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Dr Richard Pike   Chemistry, Energy and Climate Change
 

Dr Richard Pike Chemistry, Energy and Climate Change

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    Dr Richard Pike   Chemistry, Energy and Climate Change Dr Richard Pike Chemistry, Energy and Climate Change Presentation Transcript

    • Chemistry, Energy and Climate Change Dr Richard Pike Royal Society of Chemistry Tuesday 8 December, 2009 Burlington House
    • Some key energy facts UK energy consumption statistics show that 30% of the energy generated is lost before it reaches end-user 42% of non-transport energy consumption is used to heat buildings, and in turn, a third of this energy is lost through windows Transportation represents 74% of UK oil usage and 25% of UK carbon emissions To achieve the 2010 EU 5.75% bio-fuels target would require 19% of arable land to be converted from food to bio-fuel crops
    • Chemical science can provide energy that is……….. Secure Addressing Affordable climate change Sustainable
    • Key messages are: Saving energy is critical Nurture and harness research skills Provide vision, mechanisms and funding to deliver solutions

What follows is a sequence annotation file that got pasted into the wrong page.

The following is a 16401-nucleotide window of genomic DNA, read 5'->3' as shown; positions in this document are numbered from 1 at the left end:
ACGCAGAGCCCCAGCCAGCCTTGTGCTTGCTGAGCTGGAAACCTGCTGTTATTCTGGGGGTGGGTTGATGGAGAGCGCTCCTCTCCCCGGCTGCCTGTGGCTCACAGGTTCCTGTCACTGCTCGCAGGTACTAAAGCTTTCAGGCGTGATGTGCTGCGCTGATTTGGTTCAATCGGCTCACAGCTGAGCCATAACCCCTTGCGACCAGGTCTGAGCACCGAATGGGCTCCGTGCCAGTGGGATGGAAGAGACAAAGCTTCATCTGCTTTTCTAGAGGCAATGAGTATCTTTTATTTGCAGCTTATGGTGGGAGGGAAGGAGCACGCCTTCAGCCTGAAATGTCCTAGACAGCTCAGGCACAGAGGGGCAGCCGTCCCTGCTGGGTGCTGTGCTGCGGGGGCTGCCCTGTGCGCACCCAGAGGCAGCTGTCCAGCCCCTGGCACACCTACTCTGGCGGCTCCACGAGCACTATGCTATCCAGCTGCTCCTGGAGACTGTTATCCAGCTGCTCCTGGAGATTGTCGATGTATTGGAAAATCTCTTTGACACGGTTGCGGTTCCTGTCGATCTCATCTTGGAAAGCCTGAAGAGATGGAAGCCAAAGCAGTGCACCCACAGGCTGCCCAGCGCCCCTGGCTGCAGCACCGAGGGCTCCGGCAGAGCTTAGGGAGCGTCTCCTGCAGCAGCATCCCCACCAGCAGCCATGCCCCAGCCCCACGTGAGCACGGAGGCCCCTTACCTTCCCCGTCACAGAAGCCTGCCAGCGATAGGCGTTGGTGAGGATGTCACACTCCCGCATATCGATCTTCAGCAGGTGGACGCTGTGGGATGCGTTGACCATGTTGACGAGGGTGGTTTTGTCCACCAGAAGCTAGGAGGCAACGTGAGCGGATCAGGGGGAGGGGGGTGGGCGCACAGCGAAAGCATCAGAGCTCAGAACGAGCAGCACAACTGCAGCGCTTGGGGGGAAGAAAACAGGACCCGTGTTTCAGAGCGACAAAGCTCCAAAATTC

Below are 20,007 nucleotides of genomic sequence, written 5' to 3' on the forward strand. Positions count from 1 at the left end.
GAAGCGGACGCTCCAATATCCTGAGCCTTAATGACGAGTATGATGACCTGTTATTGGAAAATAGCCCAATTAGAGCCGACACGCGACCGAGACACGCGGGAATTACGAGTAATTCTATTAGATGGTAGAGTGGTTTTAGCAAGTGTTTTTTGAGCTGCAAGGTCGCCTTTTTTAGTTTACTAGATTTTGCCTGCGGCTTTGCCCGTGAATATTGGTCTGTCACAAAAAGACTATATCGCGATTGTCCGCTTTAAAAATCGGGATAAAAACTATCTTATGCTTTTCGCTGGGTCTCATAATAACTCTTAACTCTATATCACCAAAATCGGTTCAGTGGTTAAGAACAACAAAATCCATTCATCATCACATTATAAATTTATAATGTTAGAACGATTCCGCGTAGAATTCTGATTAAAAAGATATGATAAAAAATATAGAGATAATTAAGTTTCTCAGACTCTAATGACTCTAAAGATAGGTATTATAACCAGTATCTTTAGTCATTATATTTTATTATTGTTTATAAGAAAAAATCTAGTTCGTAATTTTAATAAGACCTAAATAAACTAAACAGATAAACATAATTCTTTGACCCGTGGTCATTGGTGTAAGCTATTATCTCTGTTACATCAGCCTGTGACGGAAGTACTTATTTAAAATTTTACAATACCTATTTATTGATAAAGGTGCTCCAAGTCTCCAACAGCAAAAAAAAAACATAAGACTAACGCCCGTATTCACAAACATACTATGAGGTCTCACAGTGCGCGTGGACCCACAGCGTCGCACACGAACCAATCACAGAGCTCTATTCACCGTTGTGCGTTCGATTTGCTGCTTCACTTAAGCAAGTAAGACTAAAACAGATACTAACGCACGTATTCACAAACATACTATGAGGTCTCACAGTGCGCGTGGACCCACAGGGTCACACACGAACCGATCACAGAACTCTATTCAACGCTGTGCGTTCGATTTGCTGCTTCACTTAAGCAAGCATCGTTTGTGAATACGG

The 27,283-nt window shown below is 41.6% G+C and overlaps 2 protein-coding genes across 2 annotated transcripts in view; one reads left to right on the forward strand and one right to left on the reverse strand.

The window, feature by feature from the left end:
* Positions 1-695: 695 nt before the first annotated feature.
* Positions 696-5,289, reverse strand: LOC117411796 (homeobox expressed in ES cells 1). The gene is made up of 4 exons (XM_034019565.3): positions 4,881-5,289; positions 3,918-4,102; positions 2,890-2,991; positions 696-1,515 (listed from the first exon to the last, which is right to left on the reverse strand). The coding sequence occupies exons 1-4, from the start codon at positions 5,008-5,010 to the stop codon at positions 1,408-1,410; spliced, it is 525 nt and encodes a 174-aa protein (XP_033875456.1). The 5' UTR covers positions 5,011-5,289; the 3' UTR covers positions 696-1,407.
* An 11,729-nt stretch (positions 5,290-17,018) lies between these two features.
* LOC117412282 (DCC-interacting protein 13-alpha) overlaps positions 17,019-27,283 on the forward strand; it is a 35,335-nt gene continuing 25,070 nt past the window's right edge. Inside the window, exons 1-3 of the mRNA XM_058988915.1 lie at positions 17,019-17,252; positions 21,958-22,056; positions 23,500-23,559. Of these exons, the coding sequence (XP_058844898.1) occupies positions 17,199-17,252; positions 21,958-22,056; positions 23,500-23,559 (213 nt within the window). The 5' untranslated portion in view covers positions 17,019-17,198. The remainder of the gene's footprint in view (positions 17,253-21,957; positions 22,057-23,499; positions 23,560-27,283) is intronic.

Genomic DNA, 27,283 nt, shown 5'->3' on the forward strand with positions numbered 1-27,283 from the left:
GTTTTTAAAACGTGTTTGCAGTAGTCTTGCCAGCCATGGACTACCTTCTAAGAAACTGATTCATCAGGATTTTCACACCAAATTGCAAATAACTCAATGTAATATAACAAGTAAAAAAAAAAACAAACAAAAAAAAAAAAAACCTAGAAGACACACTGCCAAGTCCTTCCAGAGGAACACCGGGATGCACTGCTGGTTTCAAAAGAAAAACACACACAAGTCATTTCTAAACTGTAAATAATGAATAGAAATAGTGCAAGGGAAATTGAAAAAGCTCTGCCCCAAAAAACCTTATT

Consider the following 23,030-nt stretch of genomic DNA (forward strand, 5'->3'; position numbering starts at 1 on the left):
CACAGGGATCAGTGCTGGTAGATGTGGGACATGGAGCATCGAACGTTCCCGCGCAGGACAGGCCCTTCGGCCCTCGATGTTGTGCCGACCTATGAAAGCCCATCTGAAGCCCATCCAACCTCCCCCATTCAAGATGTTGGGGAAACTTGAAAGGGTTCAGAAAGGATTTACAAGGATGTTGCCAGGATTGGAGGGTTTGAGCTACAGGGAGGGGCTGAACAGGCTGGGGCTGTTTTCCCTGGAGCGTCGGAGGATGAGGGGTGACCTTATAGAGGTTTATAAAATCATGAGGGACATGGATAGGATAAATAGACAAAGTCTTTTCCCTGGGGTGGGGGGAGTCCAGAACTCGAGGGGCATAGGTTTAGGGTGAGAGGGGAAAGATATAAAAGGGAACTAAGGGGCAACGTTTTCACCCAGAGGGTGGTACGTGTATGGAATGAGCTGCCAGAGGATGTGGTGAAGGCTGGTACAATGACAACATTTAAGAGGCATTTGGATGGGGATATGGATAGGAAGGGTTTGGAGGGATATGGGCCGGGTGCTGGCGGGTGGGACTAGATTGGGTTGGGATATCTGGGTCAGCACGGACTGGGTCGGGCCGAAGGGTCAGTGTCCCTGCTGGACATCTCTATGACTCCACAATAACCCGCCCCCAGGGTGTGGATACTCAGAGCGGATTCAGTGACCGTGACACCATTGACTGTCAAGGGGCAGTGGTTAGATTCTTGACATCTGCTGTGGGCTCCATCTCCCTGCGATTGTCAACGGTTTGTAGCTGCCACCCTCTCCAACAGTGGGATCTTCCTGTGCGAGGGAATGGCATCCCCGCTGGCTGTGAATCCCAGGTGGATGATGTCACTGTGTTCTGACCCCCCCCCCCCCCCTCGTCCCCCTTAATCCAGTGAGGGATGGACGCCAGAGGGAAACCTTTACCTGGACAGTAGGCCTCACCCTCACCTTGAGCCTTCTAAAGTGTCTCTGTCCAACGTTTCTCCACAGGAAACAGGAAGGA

• Energy usage depends on the type of fuel – world picture FOSSIL AND FISSILE Power Heating Transport Chemicals Oil, gas, coal [80%] 11.1 Gt/annum Uranium [7%] oil equivalent RENEWABLES Biomass [~10%] Photo-voltaics, wind, tidal, hydro [~3%] Carbon positive Carbon neutral Carbon neutral with radioactive waste ~40% of 8.8 GtC/annum (3.5GtC) into atmosphere of 5,300,000 Gt where already around 750 GtC
    • Global and national strategies must be integrated Global strategy must be based not on ‘fossil fuels are running out’, but ‘we must address climate change’ Major consumer country strategies (eg UK) must -respond to declining local oil and gas supply -conserve for high-value applications -improve utilisation and efficiencies throughout the supply chain -innovate with these and other non-fossil energy sources
    • Some early observations are alarming Focus on some, low-impact energy-saving schemes is detracting from the ‘big picture’ Lack of global, decisive strategy is leading to extraordinary contradictions [melting of permafrost → more opportunities to drill for oil] Lack of appreciation of numbers, mechanisms and processes is inhibiting good decision-making [yields, life cycle analysis, pros and cons, economics……eg balance of wind vs tidal, solar vs biofuel]
    • Future energy portfolios must address usage and waste management High fossil fuel usage with CCS, low renewables and fissile Total energy demand, with reduced [centralised] carbon dioxide emissions Energy demand Low fossil fuel usage with CCS, high renewables and fissile [decentralised, diverse] Time
    • CCS could be the most massive industrial chemical process in history -globally tens of millions of tons/day Energy POST-COMBUSTION Carbon Fuel dioxide Water + water Carbon Energy dioxide PRE-COMBUSTION Fuel Hydrogen Water Key technologies are cost- effective capture, and Carbon underground or subsea dioxide storage in gaseous, liquid or solid states without contamination